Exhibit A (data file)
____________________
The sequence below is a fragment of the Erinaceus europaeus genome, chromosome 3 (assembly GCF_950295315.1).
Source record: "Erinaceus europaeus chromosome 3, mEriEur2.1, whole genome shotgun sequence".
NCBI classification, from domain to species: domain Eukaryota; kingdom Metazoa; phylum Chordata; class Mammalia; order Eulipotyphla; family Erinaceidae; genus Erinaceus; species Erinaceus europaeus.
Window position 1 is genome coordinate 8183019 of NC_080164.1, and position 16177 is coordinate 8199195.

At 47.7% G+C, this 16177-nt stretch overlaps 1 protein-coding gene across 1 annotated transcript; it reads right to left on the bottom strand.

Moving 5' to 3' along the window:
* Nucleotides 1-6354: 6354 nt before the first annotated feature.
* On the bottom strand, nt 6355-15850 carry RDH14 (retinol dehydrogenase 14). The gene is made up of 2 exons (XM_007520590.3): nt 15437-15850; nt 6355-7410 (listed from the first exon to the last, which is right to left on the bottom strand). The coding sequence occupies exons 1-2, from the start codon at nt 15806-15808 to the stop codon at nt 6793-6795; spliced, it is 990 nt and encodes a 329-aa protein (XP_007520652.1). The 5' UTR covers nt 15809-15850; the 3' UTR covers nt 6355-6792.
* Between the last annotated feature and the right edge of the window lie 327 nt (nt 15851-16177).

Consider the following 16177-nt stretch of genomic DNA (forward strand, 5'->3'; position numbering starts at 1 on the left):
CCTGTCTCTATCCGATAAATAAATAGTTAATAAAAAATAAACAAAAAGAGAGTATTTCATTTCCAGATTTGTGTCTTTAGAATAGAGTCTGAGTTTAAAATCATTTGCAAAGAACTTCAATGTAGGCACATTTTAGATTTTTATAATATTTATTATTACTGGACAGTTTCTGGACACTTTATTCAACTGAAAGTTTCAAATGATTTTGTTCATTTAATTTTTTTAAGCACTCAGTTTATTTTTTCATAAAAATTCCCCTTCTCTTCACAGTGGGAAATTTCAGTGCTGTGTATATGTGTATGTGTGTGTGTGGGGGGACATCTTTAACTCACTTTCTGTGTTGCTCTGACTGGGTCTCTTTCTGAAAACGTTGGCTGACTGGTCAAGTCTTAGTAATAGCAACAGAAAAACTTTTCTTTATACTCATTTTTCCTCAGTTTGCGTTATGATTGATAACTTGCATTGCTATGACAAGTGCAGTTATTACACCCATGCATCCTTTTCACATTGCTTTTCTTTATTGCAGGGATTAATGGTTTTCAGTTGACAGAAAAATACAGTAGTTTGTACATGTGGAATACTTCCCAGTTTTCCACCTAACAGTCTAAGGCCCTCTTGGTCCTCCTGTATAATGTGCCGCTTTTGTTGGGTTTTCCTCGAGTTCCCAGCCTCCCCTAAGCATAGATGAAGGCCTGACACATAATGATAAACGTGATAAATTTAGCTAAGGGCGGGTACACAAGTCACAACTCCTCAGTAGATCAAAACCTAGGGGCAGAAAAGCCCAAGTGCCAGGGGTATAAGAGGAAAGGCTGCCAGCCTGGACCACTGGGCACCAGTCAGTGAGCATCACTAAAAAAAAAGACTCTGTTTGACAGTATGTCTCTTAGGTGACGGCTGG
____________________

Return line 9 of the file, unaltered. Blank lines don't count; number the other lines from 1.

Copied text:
* Between the last annotated feature and the right edge of the window lie 327 nt (nt 15851-16177).